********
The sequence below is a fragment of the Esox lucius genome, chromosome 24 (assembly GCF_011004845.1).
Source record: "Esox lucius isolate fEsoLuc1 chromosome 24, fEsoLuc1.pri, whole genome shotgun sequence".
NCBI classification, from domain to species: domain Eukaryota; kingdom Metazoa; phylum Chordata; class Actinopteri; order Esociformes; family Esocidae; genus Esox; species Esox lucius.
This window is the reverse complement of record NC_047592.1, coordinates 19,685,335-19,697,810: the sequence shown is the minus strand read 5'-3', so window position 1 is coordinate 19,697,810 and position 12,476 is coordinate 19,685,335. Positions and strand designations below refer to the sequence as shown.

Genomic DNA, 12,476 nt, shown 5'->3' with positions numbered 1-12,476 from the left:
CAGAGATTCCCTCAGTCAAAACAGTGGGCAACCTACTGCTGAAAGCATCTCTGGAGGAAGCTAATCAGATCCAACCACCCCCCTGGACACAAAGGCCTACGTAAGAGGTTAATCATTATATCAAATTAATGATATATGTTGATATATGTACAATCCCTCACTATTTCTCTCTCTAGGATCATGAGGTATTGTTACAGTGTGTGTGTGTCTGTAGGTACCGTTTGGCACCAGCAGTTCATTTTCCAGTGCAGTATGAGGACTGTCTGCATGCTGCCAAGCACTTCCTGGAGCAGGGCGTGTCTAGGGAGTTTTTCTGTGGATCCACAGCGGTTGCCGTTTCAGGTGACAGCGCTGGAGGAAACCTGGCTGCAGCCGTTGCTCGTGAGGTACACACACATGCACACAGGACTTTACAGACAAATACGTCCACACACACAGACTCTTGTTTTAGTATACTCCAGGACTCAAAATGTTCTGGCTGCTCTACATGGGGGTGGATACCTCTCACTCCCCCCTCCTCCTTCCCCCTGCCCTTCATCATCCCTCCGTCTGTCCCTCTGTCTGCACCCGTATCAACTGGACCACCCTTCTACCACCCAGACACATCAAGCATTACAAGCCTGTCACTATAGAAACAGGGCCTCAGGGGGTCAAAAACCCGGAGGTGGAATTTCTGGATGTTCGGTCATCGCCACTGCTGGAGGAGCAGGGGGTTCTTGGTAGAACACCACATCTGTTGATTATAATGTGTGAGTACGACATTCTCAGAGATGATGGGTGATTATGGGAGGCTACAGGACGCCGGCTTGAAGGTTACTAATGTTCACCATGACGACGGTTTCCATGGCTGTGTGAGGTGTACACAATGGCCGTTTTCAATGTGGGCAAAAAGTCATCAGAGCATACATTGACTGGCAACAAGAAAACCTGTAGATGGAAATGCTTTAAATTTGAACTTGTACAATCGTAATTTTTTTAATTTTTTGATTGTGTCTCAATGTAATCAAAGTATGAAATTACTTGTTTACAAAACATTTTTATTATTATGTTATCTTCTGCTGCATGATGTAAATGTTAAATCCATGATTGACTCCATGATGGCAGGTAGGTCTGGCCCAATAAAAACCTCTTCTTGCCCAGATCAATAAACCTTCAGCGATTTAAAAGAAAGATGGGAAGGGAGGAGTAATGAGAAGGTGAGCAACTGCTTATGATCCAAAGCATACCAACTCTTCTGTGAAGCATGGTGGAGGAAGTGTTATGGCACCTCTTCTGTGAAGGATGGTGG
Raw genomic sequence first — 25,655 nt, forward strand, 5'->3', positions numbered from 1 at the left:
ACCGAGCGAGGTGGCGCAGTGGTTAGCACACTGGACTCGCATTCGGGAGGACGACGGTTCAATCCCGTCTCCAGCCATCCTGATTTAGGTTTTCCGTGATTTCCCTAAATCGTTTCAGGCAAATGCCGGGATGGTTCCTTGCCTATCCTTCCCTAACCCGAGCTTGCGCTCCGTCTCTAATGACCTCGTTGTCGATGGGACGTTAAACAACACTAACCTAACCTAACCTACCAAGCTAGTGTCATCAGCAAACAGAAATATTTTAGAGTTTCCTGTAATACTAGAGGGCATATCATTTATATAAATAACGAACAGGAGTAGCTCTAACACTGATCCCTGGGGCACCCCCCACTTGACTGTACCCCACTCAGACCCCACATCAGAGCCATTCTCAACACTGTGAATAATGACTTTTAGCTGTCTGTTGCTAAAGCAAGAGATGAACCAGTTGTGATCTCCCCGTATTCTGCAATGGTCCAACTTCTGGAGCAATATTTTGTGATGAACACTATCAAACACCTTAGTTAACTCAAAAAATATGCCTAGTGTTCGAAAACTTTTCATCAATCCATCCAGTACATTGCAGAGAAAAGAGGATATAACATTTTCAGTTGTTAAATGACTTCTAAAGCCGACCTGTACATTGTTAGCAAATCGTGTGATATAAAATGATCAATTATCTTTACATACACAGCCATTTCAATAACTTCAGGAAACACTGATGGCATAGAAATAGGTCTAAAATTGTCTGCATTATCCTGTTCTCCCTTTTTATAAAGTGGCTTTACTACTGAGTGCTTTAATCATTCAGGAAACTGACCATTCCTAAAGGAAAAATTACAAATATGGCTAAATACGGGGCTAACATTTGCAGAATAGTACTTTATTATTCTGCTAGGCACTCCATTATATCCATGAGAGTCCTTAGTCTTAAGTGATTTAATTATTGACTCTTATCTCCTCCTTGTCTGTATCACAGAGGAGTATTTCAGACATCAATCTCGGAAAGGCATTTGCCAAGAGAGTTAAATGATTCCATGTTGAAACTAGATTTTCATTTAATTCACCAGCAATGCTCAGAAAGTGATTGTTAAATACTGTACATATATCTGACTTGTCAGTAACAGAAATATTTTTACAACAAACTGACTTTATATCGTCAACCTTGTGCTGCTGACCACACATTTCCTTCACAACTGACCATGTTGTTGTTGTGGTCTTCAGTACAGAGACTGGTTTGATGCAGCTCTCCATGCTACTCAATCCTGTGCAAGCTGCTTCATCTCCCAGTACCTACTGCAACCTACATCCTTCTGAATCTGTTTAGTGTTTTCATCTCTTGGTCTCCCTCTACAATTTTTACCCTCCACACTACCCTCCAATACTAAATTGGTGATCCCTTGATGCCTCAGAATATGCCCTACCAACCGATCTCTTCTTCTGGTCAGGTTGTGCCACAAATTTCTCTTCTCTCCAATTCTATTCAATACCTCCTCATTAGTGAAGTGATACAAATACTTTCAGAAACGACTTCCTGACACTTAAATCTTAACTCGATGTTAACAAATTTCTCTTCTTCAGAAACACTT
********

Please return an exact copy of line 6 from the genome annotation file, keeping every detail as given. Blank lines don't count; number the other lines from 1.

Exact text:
CAGAGATTCCCTCAGTCAAAACAGTGGGCAACCTACTGCTGAAAGCATCTCTGGAGGAAGCTAATCAGATCCAACCACCCCCCTGGACACAAAGGCCTACGTAAGAGGTTAATCATTATATCAAATTAATGATATATGTTGATATATGTACAATCCCTCACTATTTCTCTCTCTAGGATCATGAGGTATTGTTACAGTGTGTGTGTGTCTGTAGGTACCGTTTGGCACCAGCAGTTCATTTTCCAGTGCAGTATGAGGACTGTCTGCATGCTGCCAAGCACTTCCTGGAGCAGGGCGTGTCTAGGGAGTTTTTCTGTGGATCCACAGCGGTTGCCGTTTCAGGTGACAGCGCTGGAGGAAACCTGGCTGCAGCCGTTGCTCGTGAGGTACACACACATGCACACAGGACTTTACAGACAAATACGTCCACACACACAGACTCTTGTTTTAGTATACTCCAGGACTCAAAATGTTCTGGCTGCTCTACATGGGGGTGGATACCTCTCACTCCCCCCTCCTCCTTCCCCCTGCCCTTCATCATCCCTCCGTCTGTCCCTCTGTCTGCACCCGTATCAACTGGACCACCCTTCTACCACCCAGACACATCAAGCATTACAAGCCTGTCACTATAGAAACAGGGCCTCAGGGGGTCAAAAACCCGGAGGTGGAATTTCTGGATGTTCGGTCATCGCCACTGCTGGAGGAGCAGGGGGTTCTTGGTAGAACACCACATCTGTTGATTATAATGTGTGAGTACGACATTCTCAGAGATGATGGGTGATTATGGGAGGCTACAGGACGCCGGCTTGAAGGTTACTAATGTTCACCATGACGACGGTTTCCATGGCTGTGTGAGGTGTACACAATGGCCGTTTTCAATGTGGGCAAAAAGTCATCAGAGCATACATTGACTGGCAACAAGAAAACCTGTAGATGGAAATGCTTTAAATTTGAACTTGTACAATCGTAATTTTTTTAATTTTTTGATTGTGTCTCAATGTAATCAAAGTATGAAATTACTTGTTTACAAAACATTTTTATTATTATGTTATCTTCTGCTGCATGATGTAAATGTTAAATCCATGATTGACTCCATGATGGCAGGTAGGTCTGGCCCAATAAAAACCTCTTCTTGCCCAGATCAATAAACCTTCAGCGATTTAAAAGAAAGATGGGAAGGGAGGAGTAATGAGAAGGTGAGCAACTGCTTATGATCCAAAGCATACCAACTCTTCTGTGAAGCATGGTGGAGGAAGTGTTATGGCACCTCTTCTGTGAAGGATGGTGG